Dozens of safety net hospitals recently sued the Department of Health and Human Services, alleging that Medicare has “unlawfully withheld and unreasonably denied” disproportionate share hospital (DSH) payments for decades.
Medicare DSH payments are intended to support hospitals that serve a high number of uninsured and low-income patients. The payments are meant to counterbalance safety net hospitals’ uncompensated care costs so that they can be more financially stable, as well as protect access to care for low-income and uninsured patients.
The lawsuit was filed last week in the U.S. District Court for the District of Columbia by 42 hospitals, 26 of which are operated by Dignity Health, which is owned by CommonSpirit Health. The hospitals are located in Arizona, California, Hawaii, Minnesota and Nevada.
The complaint focuses on a 2008 federal court decision and 2010 binding acquiescence ruling.
In 2008, a federal court ruled that the Centers for Medicare and Medicaid Services was calculating DSH payments incorrectly. The decision ordered HHS to send payments to contractors to figure out how much money was still owed to hospitals.
HHS agreed to recalculate the DSH payments it made to hospitals during fiscal year 2005 and earlier. In 2010, the department restructured the process it used to calculate DSH payments and vowed to repay safety net hospitals. But the hospitals suing HHS allege the department’s contractors have not revised the payment determinations required under the new rulings.
“The agency’s unreasonable delay has cost the plaintiff hospitals tens of millions of dollars in funds that should have been paid to them many years ago for the higher costs that they incurred to treat low-income patients more than a decade ago. The plaintiff hospitals have no other avenue of relief available to cause the agency to perform its obligations with respect to the remands under the ruling in a reasonable time period other than to file this complaint,” the hospitals wrote in their lawsuit.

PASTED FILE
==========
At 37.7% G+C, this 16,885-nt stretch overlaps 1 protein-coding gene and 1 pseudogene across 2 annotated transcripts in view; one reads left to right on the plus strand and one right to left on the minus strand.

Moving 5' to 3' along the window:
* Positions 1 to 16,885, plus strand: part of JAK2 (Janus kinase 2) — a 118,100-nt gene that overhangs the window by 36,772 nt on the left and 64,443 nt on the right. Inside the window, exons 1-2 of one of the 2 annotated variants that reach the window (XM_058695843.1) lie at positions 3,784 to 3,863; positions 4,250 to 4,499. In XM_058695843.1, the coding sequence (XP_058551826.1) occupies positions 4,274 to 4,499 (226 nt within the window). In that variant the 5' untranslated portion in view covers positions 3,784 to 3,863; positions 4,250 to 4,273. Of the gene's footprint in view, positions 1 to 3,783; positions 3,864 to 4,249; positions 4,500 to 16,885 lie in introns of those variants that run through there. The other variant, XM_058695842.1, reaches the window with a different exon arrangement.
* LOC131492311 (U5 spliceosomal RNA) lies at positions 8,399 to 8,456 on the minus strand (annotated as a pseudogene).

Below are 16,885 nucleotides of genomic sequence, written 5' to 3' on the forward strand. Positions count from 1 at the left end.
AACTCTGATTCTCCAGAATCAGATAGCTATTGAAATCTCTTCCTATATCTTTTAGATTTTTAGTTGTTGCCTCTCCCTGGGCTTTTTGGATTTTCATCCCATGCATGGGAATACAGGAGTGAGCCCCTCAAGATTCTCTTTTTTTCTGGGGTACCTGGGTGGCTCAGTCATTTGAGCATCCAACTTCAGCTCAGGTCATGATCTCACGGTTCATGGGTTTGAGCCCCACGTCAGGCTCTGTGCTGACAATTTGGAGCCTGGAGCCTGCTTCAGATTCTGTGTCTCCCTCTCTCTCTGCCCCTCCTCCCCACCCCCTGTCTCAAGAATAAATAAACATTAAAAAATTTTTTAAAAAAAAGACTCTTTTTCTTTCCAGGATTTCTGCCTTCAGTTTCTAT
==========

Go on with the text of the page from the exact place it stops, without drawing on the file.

For some of the hospitals, their requested repayments go as far back as fiscal year 1988, according to the complaint.
The plaintiff hospitals alleged that HHS has been using a 2020 halt on DSH payment redeterminations to justify its failure to repay safety net hospitals.
In 2020, CMS ordered HHS’ Medicare contractors to pause their efforts to settle cost reports because the agency had “not yet completed the process of notice-and-comment rulemaking to establish a policy.” Medicare contractors were instructed not to take further action until they were “expressly instructed by CMS,” according to the lawsuit.
The hospitals also said that they requested assistance from HHS’ Office of General Counsel in February so that they could get repaid without having to file a lawsuit. The office responded by saying that HHS’ contractors were instructed not to issue the revised payment determinations that had been requested.
The revised determinations in question include additional DSH payments as a result of recalculated Supplemental Security Income (SSI) fractions addressed in the 2008 and 2010 rulings.
The plaintiff hospitals are seeking swift reimbursement from HHS in the form of revised payment determinations with these SSI fractions, as well as payments for interest and legal costs.
A CMS spokesperson told MedCity News that the agency “does not comment on matters subject to pending litigation.”
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